Thatching in Warwickshire & Worcestershire


100aThis area consists of the two historic counties; which now includes most of the modern, metropolitan county of the West Midlands; which is incorporated here; except that part included with Staffordshire.

Apart from the famous Ann Hathaway‘s Cottage, at Stratford on Avon; which is featured in the following page. These two historic counties, also have many other attractive thatched buildings.

The thatch here mainly follows the curved Southern tradition, especially in the county of Worcester. However, this being the northernmost limit of this style, the influence, of the neighbouring Northern tradition, can be also seen; particularly in parts of Warwickshire. Watling Street the old roman road, forms part of Warwickshire’s north eastern boundary. As already mentioned, in the introduction to the various thatching styles, this once marked a meeting point, between Saxon and Viking cultures. And is still the rough line, between the curved and angular thatching styles. So the squarer shape to the thatching hereabouts perhaps still reflects this Dark Age division…

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Northern style… This old image, of the Warwickshire smithy at Dunchurch, shows a Northern style thatch. Fairly angular long straw, topped with a mortar ridge. The thatch roof is still here, the modern thatch being more curved and of combed wheat reed. Also standing is the chestnut tree; a century and more older and much larger…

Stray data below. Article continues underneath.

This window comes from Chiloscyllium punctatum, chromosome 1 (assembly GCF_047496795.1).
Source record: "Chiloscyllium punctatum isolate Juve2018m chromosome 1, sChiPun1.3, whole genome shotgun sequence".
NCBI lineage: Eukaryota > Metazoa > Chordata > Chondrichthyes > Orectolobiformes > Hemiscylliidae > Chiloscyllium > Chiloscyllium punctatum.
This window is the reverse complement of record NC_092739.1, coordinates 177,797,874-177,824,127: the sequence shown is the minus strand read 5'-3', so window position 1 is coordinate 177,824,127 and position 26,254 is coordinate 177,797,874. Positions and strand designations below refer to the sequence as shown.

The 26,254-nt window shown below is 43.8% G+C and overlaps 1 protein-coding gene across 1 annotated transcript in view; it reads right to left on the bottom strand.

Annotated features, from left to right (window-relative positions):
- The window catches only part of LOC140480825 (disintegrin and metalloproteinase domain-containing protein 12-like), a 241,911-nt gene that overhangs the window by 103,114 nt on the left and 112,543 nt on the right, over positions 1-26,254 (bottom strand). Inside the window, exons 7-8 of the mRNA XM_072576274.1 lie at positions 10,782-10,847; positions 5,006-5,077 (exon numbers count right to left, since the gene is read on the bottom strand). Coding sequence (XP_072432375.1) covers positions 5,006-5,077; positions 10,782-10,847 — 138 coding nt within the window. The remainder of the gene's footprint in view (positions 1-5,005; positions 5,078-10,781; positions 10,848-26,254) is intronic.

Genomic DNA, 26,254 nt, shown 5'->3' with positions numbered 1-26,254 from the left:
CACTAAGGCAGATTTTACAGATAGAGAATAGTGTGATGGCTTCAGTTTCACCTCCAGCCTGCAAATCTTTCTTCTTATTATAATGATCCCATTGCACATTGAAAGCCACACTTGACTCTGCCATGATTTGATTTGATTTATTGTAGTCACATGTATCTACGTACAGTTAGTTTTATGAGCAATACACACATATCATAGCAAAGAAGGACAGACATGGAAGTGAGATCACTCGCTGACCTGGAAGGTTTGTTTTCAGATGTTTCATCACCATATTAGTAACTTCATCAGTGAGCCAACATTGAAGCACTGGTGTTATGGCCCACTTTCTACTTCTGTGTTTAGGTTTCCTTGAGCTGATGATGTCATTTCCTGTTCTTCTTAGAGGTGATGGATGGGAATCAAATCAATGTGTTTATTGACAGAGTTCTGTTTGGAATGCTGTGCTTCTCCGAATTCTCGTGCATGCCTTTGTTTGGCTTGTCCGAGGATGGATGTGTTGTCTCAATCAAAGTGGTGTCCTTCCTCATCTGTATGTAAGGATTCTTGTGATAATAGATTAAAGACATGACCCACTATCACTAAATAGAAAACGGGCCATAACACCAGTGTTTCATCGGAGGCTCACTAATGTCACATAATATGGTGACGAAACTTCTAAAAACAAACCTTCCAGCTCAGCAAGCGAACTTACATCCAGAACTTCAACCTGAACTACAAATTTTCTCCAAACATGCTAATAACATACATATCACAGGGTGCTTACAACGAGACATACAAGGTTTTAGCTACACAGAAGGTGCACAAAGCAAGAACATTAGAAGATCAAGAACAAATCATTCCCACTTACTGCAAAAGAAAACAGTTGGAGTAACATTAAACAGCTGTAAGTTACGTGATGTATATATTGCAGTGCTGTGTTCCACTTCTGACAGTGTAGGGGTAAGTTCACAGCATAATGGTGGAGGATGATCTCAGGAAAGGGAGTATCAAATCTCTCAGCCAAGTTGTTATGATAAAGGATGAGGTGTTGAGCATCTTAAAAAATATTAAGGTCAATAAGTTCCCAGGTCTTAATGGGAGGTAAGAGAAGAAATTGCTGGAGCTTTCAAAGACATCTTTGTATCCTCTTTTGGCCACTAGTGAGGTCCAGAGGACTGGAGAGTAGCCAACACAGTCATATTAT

Whatever the traditional style of thatching, long straw was once the material of choice; in both counties. This is now hard to find. Spars, known as Pricks in Warwickshire, are occasionally seen following an eaves line, in a memory of long straw work. But today the coating material will mainly be combed wheat reed. Combed wheat was known of in Worcestershire, but the Agricultural Reporter stated it was only used in cider making, two centuries ago.

Most modern thatching is found in the southern parts of both counties. The attractive settlements, around Worcestershire’s Breedon Hill, containing a great deal. But even the large conurbations, in the north of this area; included in the West Midlands, have a few scattered roofs in their surrounding villages…


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West Midlands thatch… The left hand cottage, with a Tudor core, lies at Balsall Common. And is one of the few original homes hereabouts. The rest mainly dating from the last century. The right hand cottage, with an attractive straw bird and a ‘northern’ boarded gable end, lies at Berkswell.



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Southern Warwickshire… The upper image shows ‘The Smithy and Post Office, Upper Brailes’, with an almost completed long straw roof, in around 1900. The lower right stone cottage is at nearby Sutton under Brailes. With a rolled gable end, it recalls this areas long straw tradition. Although now coated in combed wheat reed. The unusual building on the right, is the lych gate to Long Compton church. Around four hundred years old, it was once the local cobbler’s shop and part of a longer row of thatched cotttages…